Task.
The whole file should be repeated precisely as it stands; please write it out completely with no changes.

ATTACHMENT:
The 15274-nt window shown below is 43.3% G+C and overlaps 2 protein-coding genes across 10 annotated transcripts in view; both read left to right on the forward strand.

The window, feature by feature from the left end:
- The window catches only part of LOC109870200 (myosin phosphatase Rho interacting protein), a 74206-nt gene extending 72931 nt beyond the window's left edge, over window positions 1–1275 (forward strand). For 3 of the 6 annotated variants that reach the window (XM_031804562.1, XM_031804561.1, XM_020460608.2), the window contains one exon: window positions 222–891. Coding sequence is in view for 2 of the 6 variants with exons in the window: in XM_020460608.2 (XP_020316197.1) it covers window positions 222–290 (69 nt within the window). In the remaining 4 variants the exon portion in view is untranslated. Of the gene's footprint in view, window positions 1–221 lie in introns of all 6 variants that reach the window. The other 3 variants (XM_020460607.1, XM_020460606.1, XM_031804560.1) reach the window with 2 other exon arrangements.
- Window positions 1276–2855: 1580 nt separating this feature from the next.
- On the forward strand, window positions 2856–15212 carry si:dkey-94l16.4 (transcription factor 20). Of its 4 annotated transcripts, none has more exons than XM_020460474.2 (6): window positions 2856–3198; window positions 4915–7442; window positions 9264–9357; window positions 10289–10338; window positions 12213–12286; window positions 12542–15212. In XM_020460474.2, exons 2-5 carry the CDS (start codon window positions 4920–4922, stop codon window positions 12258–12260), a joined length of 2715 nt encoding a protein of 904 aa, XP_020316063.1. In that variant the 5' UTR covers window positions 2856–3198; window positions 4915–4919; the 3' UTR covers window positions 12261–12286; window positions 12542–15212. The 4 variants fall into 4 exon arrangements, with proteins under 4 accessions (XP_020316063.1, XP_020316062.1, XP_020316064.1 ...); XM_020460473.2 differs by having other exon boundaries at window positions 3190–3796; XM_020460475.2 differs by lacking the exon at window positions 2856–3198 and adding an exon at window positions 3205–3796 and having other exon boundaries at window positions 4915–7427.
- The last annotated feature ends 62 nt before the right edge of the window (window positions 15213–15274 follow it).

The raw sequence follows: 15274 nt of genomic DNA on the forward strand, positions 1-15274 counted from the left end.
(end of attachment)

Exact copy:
The 15274-nt window shown below is 43.3% G+C and overlaps 2 protein-coding genes across 10 annotated transcripts in view; both read left to right on the forward strand.

The window, feature by feature from the left end:
- The window catches only part of LOC109870200 (myosin phosphatase Rho interacting protein), a 74206-nt gene extending 72931 nt beyond the window's left edge, over window positions 1–1275 (forward strand). For 3 of the 6 annotated variants that reach the window (XM_031804562.1, XM_031804561.1, XM_020460608.2), the window contains one exon: window positions 222–891. Coding sequence is in view for 2 of the 6 variants with exons in the window: in XM_020460608.2 (XP_020316197.1) it covers window positions 222–290 (69 nt within the window). In the remaining 4 variants the exon portion in view is untranslated. Of the gene's footprint in view, window positions 1–221 lie in introns of all 6 variants that reach the window. The other 3 variants (XM_020460607.1, XM_020460606.1, XM_031804560.1) reach the window with 2 other exon arrangements.
- Window positions 1276–2855: 1580 nt separating this feature from the next.
- On the forward strand, window positions 2856–15212 carry si:dkey-94l16.4 (transcription factor 20). Of its 4 annotated transcripts, none has more exons than XM_020460474.2 (6): window positions 2856–3198; window positions 4915–7442; window positions 9264–9357; window positions 10289–10338; window positions 12213–12286; window positions 12542–15212. In XM_020460474.2, exons 2-5 carry the CDS (start codon window positions 4920–4922, stop codon window positions 12258–12260), a joined length of 2715 nt encoding a protein of 904 aa, XP_020316063.1. In that variant the 5' UTR covers window positions 2856–3198; window positions 4915–4919; the 3' UTR covers window positions 12261–12286; window positions 12542–15212. The 4 variants fall into 4 exon arrangements, with proteins under 4 accessions (XP_020316063.1, XP_020316062.1, XP_020316064.1 ...); XM_020460473.2 differs by having other exon boundaries at window positions 3190–3796; XM_020460475.2 differs by lacking the exon at window positions 2856–3198 and adding an exon at window positions 3205–3796 and having other exon boundaries at window positions 4915–7427.
- The last annotated feature ends 62 nt before the right edge of the window (window positions 15213–15274 follow it).

The raw sequence follows: 15274 nt of genomic DNA on the forward strand, positions 1-15274 counted from the left end.